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Environmental commission members weigh crematorium plan

By Mark Rosman
Staff Writer

MANALAPAN – Members of the Manalapan Environmental Commission are reviewing the information that has been presented about a proposed crematorium as they prepare to issue non-binding recommendations to the Manalapan Planning Board.

The commission’s recommendations may be issued in about a month, according to the panel.

Planning Board members may begin hearing the crematorium application in the near future and they can consider the recommendations made by the environmental commission as they weigh the information that they, too, will be offered by the applicant, the Old Tennent Cemetery Association.

The cemetery association is proposing to create a crematorium in an existing building on the property of the Old Tennent Cemetery, Tennent Road. The facility would have two retorts (furnaces). Representatives of the cemetery association have said they are seeking permission to conduct a maximum of 600 cremations annually.

Residents in two organized groups, Stop the Manalapan Crematorium and Manalapan Strong, are opposing the application.

Commission Chairwoman Jenine Tankoos previously informed residents that the panel’s task is to review development plans in order to identify potential environmental concerns.

At the commission’s July 11 meeting, Ron Salvatore, a representative of Matthews International, the manufacturer of the cremation equipment, and Robert McGirr, the owner of the Clayton-McGirr Funeral Home, Freehold Township, presented information relating to the application.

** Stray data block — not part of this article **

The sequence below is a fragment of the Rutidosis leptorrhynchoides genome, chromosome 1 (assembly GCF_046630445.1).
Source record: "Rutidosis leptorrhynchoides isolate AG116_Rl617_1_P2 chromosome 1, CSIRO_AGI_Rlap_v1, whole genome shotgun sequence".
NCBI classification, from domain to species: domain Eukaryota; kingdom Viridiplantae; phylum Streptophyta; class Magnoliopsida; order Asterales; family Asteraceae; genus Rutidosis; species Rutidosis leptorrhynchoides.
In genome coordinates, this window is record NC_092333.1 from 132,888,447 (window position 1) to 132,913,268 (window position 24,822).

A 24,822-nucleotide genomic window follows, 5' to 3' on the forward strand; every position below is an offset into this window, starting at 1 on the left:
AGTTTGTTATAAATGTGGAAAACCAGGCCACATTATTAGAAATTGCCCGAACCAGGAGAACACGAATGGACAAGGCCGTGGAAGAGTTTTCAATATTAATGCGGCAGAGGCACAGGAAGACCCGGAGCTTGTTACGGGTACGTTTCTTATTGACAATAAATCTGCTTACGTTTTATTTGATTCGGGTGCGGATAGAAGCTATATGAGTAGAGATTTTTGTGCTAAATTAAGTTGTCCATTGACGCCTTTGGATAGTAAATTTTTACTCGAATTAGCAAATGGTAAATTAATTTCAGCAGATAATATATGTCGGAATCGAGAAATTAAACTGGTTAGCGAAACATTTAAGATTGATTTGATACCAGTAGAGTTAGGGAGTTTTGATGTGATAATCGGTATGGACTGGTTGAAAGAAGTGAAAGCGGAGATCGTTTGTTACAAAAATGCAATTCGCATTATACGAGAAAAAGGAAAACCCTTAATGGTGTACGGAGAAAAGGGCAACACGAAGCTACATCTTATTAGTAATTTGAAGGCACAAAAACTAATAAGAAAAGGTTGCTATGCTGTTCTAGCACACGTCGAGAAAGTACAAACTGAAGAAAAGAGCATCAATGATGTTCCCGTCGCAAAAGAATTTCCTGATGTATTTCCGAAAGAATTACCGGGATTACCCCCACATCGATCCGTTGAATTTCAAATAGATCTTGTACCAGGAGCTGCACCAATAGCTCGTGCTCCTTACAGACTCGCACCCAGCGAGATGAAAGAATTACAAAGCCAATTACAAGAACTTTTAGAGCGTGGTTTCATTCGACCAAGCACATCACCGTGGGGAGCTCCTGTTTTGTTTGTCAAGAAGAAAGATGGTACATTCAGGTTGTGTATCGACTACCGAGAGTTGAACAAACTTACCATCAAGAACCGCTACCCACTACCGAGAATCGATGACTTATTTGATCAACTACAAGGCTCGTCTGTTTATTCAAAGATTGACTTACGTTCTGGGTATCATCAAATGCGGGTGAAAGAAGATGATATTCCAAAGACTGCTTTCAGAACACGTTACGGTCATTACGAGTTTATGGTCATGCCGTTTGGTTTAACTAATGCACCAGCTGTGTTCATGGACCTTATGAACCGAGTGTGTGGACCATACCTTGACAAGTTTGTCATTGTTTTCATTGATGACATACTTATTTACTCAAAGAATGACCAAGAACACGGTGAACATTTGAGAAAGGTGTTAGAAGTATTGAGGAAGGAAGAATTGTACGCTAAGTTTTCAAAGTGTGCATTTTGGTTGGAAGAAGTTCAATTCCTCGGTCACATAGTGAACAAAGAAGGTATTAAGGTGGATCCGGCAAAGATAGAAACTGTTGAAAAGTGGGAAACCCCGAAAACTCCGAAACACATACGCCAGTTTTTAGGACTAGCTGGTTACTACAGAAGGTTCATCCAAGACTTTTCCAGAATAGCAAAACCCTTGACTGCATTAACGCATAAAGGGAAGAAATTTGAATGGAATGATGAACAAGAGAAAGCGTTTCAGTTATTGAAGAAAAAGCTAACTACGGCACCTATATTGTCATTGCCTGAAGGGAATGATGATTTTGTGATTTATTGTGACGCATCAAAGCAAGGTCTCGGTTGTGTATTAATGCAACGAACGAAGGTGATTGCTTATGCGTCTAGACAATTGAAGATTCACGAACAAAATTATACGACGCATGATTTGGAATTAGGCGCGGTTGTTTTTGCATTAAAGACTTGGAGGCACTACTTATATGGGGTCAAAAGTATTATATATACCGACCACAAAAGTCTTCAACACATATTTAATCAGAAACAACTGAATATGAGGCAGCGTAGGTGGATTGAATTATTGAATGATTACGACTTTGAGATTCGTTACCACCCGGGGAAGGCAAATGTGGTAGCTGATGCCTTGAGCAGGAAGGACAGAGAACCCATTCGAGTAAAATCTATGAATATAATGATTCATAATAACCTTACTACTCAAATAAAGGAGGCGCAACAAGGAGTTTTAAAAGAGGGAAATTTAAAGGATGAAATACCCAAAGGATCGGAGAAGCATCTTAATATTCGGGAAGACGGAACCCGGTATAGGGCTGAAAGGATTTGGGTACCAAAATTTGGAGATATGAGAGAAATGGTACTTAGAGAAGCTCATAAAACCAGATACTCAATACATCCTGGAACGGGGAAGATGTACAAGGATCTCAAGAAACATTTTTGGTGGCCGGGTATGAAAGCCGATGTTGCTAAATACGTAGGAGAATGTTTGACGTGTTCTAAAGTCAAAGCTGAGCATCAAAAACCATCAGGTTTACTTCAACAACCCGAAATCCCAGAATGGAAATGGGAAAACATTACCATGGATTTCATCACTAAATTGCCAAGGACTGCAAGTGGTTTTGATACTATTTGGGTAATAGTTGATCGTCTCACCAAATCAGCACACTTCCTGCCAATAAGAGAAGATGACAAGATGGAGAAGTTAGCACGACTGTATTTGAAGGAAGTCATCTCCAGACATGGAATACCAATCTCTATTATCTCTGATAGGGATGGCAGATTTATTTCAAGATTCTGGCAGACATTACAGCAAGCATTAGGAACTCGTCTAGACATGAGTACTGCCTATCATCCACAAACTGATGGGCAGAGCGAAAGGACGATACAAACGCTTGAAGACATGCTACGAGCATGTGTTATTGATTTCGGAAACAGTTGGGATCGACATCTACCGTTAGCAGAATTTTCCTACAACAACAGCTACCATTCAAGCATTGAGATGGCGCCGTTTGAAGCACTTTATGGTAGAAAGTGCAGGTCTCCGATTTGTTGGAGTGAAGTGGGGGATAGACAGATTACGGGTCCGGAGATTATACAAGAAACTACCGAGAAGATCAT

Salvatore described the cremation equipment and process in detail. He said the retorts operate on natural gas and the process can take several hours. He said no smoke or odor will emanate from the facility.

In response to a question that was raised at a previous meeting, Salvatore said if a deceased individual had radioactive implants in his body, those materials would be removed at a hospital prior to cremation. If those materials (i.e., radioactive seeds) are not removed, the body will not be accepted for cremation, he said.

In regard to why the cemetery association is proposing to have two retorts when, judging by the time needed to complete a cremation, it appears that one retort might be able handle 600 cremations a year, Salvatore said, “Death does not happen in a timely fashion. The second unit is not for volume, it is for flexibility.”

Once again, the issue of what is referred to as particulate matter was a topic of discussion. Particulate matter is the material that would be emitted from the flue of the crematorium.

Salvatore described that material as trace pieces from the casket or container that held the individual during the process, while residents who oppose the crematorium said they believe particulate matter will consist of more toxic elements that are produced during the process.

Commission members indicated they are concerned with the way the particulate matter would be disbursed by wind and weather in the area surrounding the crematorium.

McGirr said when he became a funeral home owner in 1979, between 10 and 15 percent of the disposition of deceased indlviduals was through cremation. Today, that number is between 35 and 40 percent. McGirr said the proposed crematorium would serve the greater Manalapan, Englishtown, Freehold and Millstone Township region.

Attorney Edward Liston is representing the cemetery association. Liston estimated that if the application was approved and the crematorium was constructed, like other new businesses, it would not reach its permitted maximum of 600 cremations per year for five to 10 years.